APRIL 20, 1976


Born in Point Hope, Alaska, in 1911, Rock went to boarding school before attending the University of Washington.  In World War II, Rock served in the army in North Africa.  Eventually returning to Point Hope in 1961, he was village spokesman in a dispute over the Atomic Energy Commission’s “Operation Chariot”—a plan to create a harbor by use of atomic devices.  Also, in 1961, despite no prior journalistic experience, he was asked to create a vehicle for informing Inupiat villages.  In October, 1962, the Tundra Times was started.  Rock was its editor & publisher until his death.  The paper’s circulation grew to over 3,500 and was standard reading on Alaska Native issues.  Non-partisan, the Times endorsed based solely on Native issues.  It also sponsored the Eskimo-Indian Olympics.   In 1975, the paper was nominated for a Pulitzer Prize.  Rock received “Alaskan of the Year,” (1974) & “49er of the Year,” (1975).  In 2009, the Alaska Press Club renamed its 1st Amendment Award for Rock and Times manager Tom Snapp.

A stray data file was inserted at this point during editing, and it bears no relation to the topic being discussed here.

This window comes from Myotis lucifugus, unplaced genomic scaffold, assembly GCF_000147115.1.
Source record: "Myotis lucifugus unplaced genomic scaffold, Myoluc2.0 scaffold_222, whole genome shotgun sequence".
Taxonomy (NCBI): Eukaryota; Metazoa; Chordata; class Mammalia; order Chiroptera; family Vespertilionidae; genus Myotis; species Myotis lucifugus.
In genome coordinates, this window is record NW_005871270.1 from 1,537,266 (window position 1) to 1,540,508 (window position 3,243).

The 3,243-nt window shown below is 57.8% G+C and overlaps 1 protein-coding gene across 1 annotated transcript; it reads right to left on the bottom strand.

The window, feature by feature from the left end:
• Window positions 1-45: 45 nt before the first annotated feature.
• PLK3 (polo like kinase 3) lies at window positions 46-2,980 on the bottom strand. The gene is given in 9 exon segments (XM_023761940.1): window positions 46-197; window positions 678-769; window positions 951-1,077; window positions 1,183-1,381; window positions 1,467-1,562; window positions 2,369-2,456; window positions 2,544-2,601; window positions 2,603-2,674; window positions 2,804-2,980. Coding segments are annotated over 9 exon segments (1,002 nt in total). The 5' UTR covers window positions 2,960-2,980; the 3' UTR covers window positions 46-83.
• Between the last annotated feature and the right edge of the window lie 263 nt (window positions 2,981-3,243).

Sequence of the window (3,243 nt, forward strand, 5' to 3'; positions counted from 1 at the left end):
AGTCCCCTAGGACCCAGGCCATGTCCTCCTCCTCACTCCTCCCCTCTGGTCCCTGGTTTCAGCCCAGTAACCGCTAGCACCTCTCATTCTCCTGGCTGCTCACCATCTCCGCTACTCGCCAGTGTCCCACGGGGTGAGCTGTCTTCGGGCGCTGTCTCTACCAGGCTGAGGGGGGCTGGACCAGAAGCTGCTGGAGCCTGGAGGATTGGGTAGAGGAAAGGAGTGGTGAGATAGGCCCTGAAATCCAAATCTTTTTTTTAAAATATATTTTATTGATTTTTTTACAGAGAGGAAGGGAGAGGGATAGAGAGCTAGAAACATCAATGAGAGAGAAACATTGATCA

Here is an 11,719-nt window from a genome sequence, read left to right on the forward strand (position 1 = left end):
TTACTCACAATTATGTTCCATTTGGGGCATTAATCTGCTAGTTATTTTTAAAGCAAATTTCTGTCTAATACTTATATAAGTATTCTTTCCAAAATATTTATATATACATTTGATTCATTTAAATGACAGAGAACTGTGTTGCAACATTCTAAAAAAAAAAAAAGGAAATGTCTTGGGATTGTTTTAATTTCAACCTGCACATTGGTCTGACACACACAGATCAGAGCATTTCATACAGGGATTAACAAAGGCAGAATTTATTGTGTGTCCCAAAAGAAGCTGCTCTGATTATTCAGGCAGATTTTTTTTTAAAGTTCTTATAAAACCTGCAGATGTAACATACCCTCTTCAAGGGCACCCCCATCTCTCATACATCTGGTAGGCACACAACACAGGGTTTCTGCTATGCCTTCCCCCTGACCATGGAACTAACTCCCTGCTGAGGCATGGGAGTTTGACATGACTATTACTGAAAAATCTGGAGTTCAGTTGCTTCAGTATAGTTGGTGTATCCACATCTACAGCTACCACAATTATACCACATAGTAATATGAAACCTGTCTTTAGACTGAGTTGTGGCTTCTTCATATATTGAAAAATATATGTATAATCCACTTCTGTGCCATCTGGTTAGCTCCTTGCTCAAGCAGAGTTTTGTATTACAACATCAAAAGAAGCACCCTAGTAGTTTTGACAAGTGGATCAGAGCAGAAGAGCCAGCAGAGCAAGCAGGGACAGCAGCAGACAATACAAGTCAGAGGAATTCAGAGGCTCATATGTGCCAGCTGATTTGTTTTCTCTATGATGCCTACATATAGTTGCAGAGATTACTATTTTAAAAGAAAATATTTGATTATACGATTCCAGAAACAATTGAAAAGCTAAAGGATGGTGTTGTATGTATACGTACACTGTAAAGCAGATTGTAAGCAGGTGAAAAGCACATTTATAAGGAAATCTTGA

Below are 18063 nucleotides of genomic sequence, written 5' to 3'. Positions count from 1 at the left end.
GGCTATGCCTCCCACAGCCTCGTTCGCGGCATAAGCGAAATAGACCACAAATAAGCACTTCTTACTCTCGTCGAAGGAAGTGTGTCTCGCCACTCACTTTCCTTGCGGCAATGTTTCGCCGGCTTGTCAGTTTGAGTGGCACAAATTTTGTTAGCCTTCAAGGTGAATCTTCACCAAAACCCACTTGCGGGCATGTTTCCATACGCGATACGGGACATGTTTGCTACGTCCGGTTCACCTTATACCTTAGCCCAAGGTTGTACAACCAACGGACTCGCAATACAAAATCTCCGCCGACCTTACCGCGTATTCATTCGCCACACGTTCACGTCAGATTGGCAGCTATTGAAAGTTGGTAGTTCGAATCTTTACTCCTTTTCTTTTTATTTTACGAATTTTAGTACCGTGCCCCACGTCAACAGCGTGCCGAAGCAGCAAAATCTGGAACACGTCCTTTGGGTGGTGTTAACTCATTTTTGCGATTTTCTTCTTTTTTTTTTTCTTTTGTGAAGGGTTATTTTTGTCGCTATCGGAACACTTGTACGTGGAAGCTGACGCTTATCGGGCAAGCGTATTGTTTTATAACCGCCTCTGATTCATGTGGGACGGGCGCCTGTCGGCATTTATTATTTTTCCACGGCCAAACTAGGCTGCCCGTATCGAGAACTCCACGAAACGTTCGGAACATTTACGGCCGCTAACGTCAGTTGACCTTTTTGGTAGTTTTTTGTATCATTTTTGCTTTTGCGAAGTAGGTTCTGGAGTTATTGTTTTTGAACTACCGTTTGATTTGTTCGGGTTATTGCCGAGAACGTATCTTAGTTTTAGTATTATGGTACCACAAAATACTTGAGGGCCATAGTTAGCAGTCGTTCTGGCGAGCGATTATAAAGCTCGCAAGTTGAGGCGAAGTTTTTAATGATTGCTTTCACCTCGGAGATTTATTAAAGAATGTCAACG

Sources:  Robert M. Fox, “Guide to the Interview with Howard Rock,” Archives and Special Collections, at the UAA/APU Consortium Library, 1976.  Retrieved 6/30/2020, https://archives.consortiumlibrary.org/collections/specialcollections/hmc-0210/
 Elizabeth James, “Howard Rock and the Tundra Times,” LitSite Alaska.  Retrieved 6/30/2020, http://www.litsitealaska.org/index.cfm?section=digital-archives&page=People-of-the-North&cat=Native-Lives-and-Traditions&viewpost=2&ContentId=3102
Photo:  Tundra Times. Fair Use.  Source: About Tundra times. [volume] (Fairbanks, Alaska) 1962-1997 « Chronicling America « Library of Congress (loc.gov).

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